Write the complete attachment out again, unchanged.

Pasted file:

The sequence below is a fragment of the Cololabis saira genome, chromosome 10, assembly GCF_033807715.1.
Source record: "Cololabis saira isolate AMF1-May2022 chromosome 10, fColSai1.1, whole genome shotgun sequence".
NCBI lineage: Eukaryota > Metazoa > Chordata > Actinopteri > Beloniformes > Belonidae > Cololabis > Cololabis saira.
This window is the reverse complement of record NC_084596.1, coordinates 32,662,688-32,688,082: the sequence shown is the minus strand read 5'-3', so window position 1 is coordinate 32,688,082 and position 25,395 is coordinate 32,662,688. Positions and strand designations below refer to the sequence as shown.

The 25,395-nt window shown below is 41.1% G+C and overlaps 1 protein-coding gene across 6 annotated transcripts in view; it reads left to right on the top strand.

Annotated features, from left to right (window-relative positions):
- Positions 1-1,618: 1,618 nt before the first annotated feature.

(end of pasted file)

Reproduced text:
The sequence below is a fragment of the Cololabis saira genome, chromosome 10, assembly GCF_033807715.1.
Source record: "Cololabis saira isolate AMF1-May2022 chromosome 10, fColSai1.1, whole genome shotgun sequence".
NCBI lineage: Eukaryota > Metazoa > Chordata > Actinopteri > Beloniformes > Belonidae > Cololabis > Cololabis saira.
This window is the reverse complement of record NC_084596.1, coordinates 32,662,688-32,688,082: the sequence shown is the minus strand read 5'-3', so window position 1 is coordinate 32,688,082 and position 25,395 is coordinate 32,662,688. Positions and strand designations below refer to the sequence as shown.

The 25,395-nt window shown below is 41.1% G+C and overlaps 1 protein-coding gene across 6 annotated transcripts in view; it reads left to right on the top strand.

Annotated features, from left to right (window-relative positions):
- Positions 1-1,618: 1,618 nt before the first annotated feature.